There are certain dates in history that Americans will forever remember where they were at the exact moment an event unfolded. Sept. 11, 2001 is etched in the memories of those — young and old — who lived through the unprecedented attacks. Do you remember where you were on 9/11?
Navy Lt. Travis Greenaway, 25, recalls being sent home early from school on 9/11 and watching his mom, Vicky, react emotionally.
“I remember this day. I was in the third grade and I was coming home … and my mom was in the living room, you know she was crying and I was looking at the TV and I see the plane going. I don’t know if it was live or a rerun, and I remember she was crying because my dad was in New York stationed on the Kennedy — he’s a retired [Navy] chief — so I remember that and once that happened and as soon as I stepped foot up here [9/11 Memorial] that came back to mind,” he said.
Greenaway, who currently serves aboard the USS Jason Dunham, was among a group of Naval officers and enlisted members attending a promotion and reenlistment ceremony at the 9/11 Memorial during this year’s Fleet Week New York. He described the opportunity to participate as “very special.”
“… all the guys who lost their life here — and their families are still struggling — and I remember that and that encourages me and keeps me going serving my country,” he added.
Growing up as a military kid, Greenaway benefitted from a strong support system. It was on full display during the ceremony as a large group of his family members attended, holding banners to send messages of pride. His father, Stephen Greenaway, is a retired Navy chief who also experienced an intersection of emotions as he realized the gravity of where they were.
“… it’s our first time here at the 9/11 Memorial — very first time — and as I approach the memorial itself, as I got closer to it, there was an internal feeling. And it was like everything was coming back because, as you mentioned earlier, I was serving at that time of 9/11 and I felt this certain distress within me that wow, and just seeing the names and everything was really bringing me back to where it was almost 18 years ago,” he said. “To have Travis here, as far as the promotion and everything else that’s going on, it’s very significant. It’s a happy, kind of sad feeling, but overall, we’re very proud of him.”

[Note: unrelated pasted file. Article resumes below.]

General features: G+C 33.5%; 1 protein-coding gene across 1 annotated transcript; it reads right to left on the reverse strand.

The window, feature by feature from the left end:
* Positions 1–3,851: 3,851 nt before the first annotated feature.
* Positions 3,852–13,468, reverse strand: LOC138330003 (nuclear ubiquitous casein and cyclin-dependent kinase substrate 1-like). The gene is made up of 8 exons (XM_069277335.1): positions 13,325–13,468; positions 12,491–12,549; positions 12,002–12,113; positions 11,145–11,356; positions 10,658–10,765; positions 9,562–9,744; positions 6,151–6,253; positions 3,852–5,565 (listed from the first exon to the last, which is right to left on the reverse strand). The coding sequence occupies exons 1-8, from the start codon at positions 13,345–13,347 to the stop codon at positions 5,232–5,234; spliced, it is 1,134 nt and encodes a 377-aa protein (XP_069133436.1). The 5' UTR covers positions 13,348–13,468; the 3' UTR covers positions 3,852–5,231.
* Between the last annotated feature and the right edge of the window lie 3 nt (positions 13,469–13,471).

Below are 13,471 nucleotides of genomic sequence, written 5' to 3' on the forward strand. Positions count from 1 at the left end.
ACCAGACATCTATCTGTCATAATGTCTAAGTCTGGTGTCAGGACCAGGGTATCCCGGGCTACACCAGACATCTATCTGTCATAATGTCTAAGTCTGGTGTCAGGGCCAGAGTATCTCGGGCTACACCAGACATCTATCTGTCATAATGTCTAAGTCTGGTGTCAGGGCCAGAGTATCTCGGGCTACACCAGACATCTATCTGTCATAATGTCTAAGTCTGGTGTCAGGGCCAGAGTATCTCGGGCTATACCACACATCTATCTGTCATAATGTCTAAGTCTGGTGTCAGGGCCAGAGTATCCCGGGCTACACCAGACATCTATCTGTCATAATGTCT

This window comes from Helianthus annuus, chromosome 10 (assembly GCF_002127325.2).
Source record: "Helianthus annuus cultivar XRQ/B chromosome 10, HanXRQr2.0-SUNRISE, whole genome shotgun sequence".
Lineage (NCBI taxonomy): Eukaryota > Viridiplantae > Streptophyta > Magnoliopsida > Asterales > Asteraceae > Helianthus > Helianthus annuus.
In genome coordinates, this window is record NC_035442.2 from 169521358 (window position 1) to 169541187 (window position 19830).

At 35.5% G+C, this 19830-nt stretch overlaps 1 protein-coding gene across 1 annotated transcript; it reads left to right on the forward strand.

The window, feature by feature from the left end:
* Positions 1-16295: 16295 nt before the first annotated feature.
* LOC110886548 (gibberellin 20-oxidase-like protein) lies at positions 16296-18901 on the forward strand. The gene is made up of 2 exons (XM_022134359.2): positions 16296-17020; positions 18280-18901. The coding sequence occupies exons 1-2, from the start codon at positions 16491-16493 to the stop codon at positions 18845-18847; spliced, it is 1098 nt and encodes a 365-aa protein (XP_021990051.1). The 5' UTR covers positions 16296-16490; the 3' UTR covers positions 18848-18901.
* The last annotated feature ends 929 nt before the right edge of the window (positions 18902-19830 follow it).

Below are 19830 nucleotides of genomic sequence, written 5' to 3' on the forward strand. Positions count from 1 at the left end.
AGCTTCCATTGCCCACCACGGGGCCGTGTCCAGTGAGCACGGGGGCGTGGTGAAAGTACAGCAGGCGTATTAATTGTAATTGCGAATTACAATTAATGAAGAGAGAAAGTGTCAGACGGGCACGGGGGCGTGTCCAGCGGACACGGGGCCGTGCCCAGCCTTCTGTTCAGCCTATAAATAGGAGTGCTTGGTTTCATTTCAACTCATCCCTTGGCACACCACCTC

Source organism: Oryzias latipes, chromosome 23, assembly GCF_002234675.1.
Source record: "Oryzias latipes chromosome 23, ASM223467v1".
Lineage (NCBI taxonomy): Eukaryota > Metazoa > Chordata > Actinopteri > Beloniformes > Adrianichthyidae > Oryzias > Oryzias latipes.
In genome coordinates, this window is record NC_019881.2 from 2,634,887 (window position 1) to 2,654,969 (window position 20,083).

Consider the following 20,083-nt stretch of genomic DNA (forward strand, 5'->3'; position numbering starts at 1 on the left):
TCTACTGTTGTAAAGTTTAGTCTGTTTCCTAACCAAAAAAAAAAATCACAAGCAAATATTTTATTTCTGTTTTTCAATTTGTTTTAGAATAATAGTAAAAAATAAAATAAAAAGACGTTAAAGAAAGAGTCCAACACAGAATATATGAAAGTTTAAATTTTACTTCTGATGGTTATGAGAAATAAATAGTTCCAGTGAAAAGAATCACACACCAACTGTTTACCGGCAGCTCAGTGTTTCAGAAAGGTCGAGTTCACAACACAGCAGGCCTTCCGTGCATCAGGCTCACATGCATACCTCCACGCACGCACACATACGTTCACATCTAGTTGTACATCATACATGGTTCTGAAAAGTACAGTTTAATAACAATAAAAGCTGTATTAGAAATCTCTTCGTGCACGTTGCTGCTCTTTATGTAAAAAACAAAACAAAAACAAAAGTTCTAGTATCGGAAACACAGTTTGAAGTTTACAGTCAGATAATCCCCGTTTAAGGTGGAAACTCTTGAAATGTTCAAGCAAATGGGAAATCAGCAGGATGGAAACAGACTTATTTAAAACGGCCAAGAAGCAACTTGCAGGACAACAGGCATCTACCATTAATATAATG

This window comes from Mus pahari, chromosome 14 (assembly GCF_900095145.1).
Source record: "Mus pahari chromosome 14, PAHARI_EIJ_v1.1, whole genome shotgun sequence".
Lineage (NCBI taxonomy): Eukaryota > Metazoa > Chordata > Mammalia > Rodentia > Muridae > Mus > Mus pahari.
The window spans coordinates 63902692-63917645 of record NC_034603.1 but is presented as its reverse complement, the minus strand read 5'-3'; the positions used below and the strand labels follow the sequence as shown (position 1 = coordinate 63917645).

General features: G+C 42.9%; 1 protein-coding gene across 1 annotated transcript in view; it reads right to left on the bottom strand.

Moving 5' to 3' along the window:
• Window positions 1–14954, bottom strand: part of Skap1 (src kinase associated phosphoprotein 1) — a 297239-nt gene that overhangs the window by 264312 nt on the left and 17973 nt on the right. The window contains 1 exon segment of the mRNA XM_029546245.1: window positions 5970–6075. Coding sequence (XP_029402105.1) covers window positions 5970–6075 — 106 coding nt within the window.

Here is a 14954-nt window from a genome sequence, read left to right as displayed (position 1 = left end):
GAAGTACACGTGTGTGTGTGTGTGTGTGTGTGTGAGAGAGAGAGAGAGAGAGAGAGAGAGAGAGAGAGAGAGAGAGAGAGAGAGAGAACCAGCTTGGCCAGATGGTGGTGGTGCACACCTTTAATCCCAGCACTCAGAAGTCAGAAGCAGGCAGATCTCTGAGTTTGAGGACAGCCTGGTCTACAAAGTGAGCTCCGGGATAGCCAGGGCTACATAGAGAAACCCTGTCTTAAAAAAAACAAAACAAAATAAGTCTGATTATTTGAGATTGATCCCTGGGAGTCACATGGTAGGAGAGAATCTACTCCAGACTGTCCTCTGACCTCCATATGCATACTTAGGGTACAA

Junior enlisted from the Navy and Coast Guard were also on hand. The formation stood in front of the Freedom Tower with their right hand raised to recite the enlistment oath being administered by Navy Adm. Christopher Grady. Many participants, like Electronics Technician 3rd Class Alex Houston, were just elementary school students in 2001.
Houston grew up in Alabama and said, though he was far from what was happening in New York, Pennsylvania and Washington D.C., he remembers the confusion about what was happening. Now, being a part of America’s Navy, he was honored to recommit his service at this location.
“Like Adm. Grady was saying earlier, he said people choose where they want to reenlist for a reason, whether it be significant. Some people do it on their boat or wherever they want, but this place — to be here, this far — to do something that’s so meaningful to me at this location is just spectacular,” he said.
Newly-promoted Lt. j.g. Nicole Hetzer shared a similar sentiment. She commissioned two years ago after attending the Naval Academy.
“I was recruited by the Naval Academy to go swim for them and when I did my first visit there, I fell in love with the school. Everybody had the same mentality as me, they wanted to do something bigger than themselves and they were just really driven and hardworking and I wanted to be in that environment myself, so I joined the Navy,” she said.
The Long Island-native grew up not far from the site of the World Trade Center and her dad was on duty at the time as a deputy sheriff. She was speechless about the chance to stand in uniform at the same site.
“I couldn’t have asked for a better spot. All the meaning and just, I can’t even describe it. It’s amazing,” Hetzer said.
As the 18th-year mark approaches, those too young to comprehend the meaning of the 9/11 tragedy are now old enough to willingly comprehend what it means to join a wartime force. Lt. Greenaway encourages others to commit their life to something that involves helping others, whether that be a “guidance counselor at a high school or a basketball coach,” or serving in the military.
“If they’re serving their country, their country’s going to serve them,” he said.Read comments